Requirements for the PhD in Political Science

Required Coursework 72 sem. hrs.

Students select a major and minor field from the following three fields:
Political philosophy/political theory
American politics/constitutional law
Comparative politics/international relations

major field requirement...................................................................... 18 sem. hrs.

minor field requirement...................................................................... 12 sem. hrs.

third field requirement........................................................................ 3 sem. hrs.

Methodology/Language Requirements.................................................. 3-9 sem. hrs.
(includes PSC 5323 Research Design and Research Methods)

electives (may include 9 sem. hrs. in interdisciplinary concentration)...... 18-24 sem. hrs.

dissertation work................................................................................ 12 sem. hrs.

Students who enter the PhD program with an MA degree from another institution will find
the requirements modified to take appropriate account of their previous graduate work.

Political Science Preparation

1. Students must complete the requirements for the MA degree before their third
year of coursework. Those requirements consist of 36 hours of graduate study
(which must include at least 9 credit hours in their major field, 6 credit hours in
their minor field, and 3 credit hours in their third field) and either successfully
defend an MA thesis or pass a comprehensive MA examination, based on their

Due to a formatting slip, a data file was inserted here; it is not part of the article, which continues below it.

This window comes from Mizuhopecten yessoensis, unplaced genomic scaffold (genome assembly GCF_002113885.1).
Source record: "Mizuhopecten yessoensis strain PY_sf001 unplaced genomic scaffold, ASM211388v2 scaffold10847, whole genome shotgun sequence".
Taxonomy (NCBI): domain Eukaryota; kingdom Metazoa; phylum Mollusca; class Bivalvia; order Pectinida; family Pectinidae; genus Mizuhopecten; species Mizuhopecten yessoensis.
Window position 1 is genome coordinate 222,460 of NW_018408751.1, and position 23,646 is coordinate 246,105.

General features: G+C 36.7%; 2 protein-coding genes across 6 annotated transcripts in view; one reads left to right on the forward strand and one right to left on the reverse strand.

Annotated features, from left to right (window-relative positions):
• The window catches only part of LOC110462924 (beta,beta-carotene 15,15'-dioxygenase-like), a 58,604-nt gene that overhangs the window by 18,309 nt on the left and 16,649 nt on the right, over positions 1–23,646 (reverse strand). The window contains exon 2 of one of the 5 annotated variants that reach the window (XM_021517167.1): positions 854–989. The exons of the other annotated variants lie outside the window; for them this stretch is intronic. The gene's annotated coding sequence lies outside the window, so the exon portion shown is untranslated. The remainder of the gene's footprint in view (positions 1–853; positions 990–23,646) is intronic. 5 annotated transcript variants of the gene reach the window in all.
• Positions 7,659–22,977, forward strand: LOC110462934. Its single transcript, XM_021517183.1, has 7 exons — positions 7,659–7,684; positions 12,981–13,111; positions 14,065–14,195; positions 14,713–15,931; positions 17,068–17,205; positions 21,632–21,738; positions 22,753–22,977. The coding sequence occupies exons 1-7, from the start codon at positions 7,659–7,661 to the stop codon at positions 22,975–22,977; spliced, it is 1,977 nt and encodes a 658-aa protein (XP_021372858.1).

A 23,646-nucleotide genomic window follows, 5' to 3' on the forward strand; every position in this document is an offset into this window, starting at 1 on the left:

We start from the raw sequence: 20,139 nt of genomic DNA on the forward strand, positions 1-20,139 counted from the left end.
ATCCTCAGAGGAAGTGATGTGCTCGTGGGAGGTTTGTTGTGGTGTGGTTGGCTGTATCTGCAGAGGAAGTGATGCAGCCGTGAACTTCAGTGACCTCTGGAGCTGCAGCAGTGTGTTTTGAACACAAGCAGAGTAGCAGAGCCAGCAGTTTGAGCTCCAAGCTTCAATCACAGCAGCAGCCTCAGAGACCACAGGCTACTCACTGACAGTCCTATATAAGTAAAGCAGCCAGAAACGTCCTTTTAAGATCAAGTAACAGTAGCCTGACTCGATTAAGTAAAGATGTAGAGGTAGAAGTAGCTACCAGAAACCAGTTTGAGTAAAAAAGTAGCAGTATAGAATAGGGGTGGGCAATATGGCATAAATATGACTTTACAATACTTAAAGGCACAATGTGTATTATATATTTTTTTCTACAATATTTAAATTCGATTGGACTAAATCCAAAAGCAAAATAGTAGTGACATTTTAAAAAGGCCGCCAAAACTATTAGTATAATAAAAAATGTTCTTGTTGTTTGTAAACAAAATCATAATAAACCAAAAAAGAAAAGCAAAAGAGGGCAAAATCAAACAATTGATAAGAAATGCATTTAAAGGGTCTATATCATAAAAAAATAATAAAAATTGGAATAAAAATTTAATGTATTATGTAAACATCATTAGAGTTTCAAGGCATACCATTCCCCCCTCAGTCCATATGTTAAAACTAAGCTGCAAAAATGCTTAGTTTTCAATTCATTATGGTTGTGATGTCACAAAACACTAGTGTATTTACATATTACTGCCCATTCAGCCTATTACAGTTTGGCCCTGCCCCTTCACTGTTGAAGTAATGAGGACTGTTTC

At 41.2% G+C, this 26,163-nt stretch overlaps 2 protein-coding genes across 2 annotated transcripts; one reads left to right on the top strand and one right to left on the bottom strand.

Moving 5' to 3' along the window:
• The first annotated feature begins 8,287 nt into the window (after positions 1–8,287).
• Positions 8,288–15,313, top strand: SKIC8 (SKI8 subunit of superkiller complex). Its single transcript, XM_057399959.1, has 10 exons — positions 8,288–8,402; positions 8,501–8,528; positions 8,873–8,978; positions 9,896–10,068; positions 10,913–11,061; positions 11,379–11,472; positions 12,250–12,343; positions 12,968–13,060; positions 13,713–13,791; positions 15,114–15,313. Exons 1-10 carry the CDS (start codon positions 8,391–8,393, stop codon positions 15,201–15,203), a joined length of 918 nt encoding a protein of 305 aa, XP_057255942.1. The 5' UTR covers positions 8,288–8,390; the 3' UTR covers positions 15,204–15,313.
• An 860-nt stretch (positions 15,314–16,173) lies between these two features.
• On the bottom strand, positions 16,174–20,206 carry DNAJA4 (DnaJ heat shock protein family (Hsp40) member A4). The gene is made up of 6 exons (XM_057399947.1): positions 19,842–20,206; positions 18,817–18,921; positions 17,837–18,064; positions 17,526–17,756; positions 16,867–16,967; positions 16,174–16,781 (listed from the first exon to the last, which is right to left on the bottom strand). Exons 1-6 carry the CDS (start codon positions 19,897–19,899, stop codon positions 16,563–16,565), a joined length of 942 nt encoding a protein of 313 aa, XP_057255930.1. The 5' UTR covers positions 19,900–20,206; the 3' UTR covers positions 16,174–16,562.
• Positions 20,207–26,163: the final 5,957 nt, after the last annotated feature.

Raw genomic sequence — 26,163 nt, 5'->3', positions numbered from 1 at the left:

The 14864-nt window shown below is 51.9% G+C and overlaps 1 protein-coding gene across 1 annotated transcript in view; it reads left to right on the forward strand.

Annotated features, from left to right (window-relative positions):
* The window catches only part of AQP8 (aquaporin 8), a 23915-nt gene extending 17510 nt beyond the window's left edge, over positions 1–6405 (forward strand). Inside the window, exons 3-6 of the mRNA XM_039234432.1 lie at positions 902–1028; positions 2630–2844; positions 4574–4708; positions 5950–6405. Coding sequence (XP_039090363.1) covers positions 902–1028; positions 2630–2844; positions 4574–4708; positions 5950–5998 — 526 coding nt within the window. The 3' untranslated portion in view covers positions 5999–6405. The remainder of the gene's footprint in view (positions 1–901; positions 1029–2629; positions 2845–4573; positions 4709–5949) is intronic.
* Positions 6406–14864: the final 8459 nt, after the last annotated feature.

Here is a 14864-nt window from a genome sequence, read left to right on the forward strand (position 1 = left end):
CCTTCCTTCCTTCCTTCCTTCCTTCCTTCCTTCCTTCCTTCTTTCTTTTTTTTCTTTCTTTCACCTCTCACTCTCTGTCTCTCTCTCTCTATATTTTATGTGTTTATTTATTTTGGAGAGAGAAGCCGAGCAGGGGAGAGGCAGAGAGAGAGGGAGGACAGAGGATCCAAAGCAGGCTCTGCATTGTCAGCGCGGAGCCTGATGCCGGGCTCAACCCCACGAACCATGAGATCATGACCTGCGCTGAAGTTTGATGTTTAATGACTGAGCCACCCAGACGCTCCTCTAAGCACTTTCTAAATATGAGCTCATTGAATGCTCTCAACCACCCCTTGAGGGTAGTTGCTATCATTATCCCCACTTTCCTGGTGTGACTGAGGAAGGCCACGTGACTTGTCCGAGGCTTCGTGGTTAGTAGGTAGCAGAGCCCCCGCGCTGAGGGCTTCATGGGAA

course work in the political science department. At least 18 of those credit hours
must be at the 5000 level, exclusive of thesis credits. Students who choose to
write an MA thesis will receive 6 hours of credit toward the 36. The MA
comprehensive examination or MA thesis will serve as an opportunity to evaluate
a student's preparation for doctoral study.
2. Doctoral students who choose comparative politics/international relations as
their major field may elect to receive a Masters of Arts in International
Relations rather than in political science by completing the requirements of that
degree, but substituting writing and special study options of the MA in political
science for those of the MA in international relations. In addition, those doctoral
students who choose to receive an M.A. in international relations may request
that the third field requirement of the M.A. degree in political science be
postponed until the student's third year of study.
3. PhD comprehensive exams are required in both major and minor fields of
study. Major comprehensive exams will occur over two days, the exam for
each day lasting four hours. Minor comprehensive exams will also occur over
two days, the exam for each day lasting three hours. Eligibility for exams
include completion of all course work, the professional paper, and the
language requirement when appropriate. Major and minor exams are usually
scheduled over a two week period in August, before fall classes begin.
4. For major comprehensive exams in international relations/comparative politics,
students have the option of preparing in international relations, comparative
politics or a combination of both, upon the recommendation of the faculty in
these fields. For major comprehensive exams in American politics/constitutional